By Allyn Gaestel
Souls of My Young Sisters is an inspiring book written by young women, for young women. The stories the authors share are glaringly honest and brutally real. Women speak of their struggles ranging from domestic violence to heartbreak, body image and career trials. But these women are all survivors, and they share the inspiration that pulled them through dark times with other young women.
Candace Sandy, one of the authors of the book explained: “For young African American women, there are staggering statistics about single motherhood, about poverty, about HIV. As we get older, about heart disease and strokes. There is also this amazing power of when these women get older they become the center of their families, they are cleaning up messes of their family, and taking in other children, they are the influencers, they may not have anything but they are going to give anything that they can to the children in their lives…so what we want to try to do, through the voices of the young women is to say look, first let’s know who we are and then let’s take control of how we’re being positioned and what our stories are.“
The book is written for women in the twentysomething range, which perhaps explains why it spoke to me so deeply (I being a twentysomething woman), but Sandy hopes the stories will transcend the pages, and women will speak to younger sisters about it. She said: “the thirteen year olds are acting pretty much like eighteen year olds and unfortunately in some communities you may have twentysomethings with a 13 year old. So we’re trying to have honest dialogue with these women and hopefully they will start having dialogue with the younger people in their lives to be able to dispel the myths.”
The stories are framed as first-person accounts of struggles women have overcome with an emphasis on what pulled them through and how they used these challenges to become stronger individuals.
Starr Murrell’s story speaks on her heartbreak when she found out the man she had been centering her life around was simultaneously engaged to someone else. She had pulled away from her career as a dancer and model to focus on building a home with him, only to find herself with nothing when the truth came out.
She had never shared her story until Sandy invited her to a focus group during the early stages of the book’s development. From speaking with the women in the room, she found her voice and was inspired to incorporate an honest and open portrayal of her life into her work in fashion, media and acting. “This whole process is very cathartic, it’s been therapy…writing all these feelings down and reading them back to myself, you kind of see the growth and you see where you were and where you are now. It’s great. I see a stronger woman, I see someone who is more confident and independent, and also someone who is more loving and able to not hold on to grudges or ill will.”
Aleia Moore survived a horrific car crash as a child, and was not expected to live, but with therapy and perseverance she was able to rebuild and go on to academic and professional success. She is already a published author, and her collection of poems “Pieces of Me” has been available since October. Speaking to me at a posh press event for the book at Covet lounge she said: “As we can see, with therapy and prayer and perseverance everything turned out well, and the gist of my story is that if you’re dedicated and you work hard and you continue to press on, that you can overcome anything that’s put in front of you”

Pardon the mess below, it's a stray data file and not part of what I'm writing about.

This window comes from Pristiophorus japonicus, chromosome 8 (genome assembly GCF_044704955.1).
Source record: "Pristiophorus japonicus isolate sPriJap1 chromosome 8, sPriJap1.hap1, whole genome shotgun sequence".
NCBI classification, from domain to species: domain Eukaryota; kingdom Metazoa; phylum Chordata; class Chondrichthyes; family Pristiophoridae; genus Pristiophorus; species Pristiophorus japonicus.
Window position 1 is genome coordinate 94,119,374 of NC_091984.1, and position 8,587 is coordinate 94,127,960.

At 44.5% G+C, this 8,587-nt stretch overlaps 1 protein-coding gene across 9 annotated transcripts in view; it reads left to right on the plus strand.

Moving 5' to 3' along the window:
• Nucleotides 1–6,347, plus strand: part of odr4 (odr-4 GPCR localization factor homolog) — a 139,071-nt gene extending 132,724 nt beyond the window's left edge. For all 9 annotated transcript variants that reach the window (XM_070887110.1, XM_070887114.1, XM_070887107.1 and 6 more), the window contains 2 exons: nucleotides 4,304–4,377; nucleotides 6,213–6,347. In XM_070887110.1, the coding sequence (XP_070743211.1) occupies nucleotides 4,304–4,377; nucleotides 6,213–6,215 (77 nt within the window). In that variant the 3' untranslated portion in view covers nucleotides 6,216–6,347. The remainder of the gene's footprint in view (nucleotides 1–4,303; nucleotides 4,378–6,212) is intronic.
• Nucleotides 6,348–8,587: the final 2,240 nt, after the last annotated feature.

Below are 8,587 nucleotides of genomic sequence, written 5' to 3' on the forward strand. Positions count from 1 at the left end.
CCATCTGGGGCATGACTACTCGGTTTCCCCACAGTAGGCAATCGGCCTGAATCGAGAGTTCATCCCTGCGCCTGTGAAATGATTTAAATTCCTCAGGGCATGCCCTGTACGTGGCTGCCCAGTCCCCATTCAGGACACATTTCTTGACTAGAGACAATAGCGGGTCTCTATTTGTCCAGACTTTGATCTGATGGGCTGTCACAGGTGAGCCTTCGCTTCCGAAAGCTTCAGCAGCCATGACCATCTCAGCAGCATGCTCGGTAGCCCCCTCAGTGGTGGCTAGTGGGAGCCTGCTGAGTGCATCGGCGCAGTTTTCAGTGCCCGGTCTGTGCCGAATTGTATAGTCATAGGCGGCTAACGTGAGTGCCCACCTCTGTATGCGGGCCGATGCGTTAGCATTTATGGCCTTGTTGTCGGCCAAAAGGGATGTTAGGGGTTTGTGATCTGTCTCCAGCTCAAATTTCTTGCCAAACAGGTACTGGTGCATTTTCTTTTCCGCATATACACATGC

The women framed their stories as gifts and messages to other people. Everyone spoke of the hope of fostering sisterhood and letting people know they are not alone in their struggles. Kimberly Cooper, another contributor wrote of her process of finding her own support through faith to get through the death of both of her parents by the time she was 22, and her first big heartbreak at 32. She emphasized the need to foster community among women: “When sisters get together there is a healing power that comes through that, so I absolutely feel that this can speak for women as well, I mean these are our stories, I’m a woman.”
Cooper called herself a “vessel” and tries to be as transparent as possible with her struggles so that others can learn from her honest portrayal of her journey. “We carry the burden of a lot and we need to be encouraged too, we need to know that it’s ok, we need to know that tomorrow’s going to be a better day, we need to know that we’re not alone.”
While the book is written by and for young women, the messages are meant to transcend any barriers. Sandy said: “We want to just kind of work on us, and the word ‘us’ isn’t limited to African-American women, we embrace all women, because we’re going through a lot.” Murrell reflected, “I think any one, young women, young men, the older demographic, I think anybody that picks up this book “souls of my young sisters” will be touched or moved by it in some sort of way.”
The authors have high hopes for the book, which is now available in stores and online. They aim to make the New York Times bestseller list. There may also be a second edition, and hopefully a book geared toward even younger women.
Souls of My Young Sisters is a follow-up to Souls of My Sisters, which was released to critical acclaim in 2000. Starr Murrell is also hosting a blog talk radio showed inspired by the book, which will air Thursdays at 11pm at http://www.blogtalkradio.com/soulsofmyyoungsisters.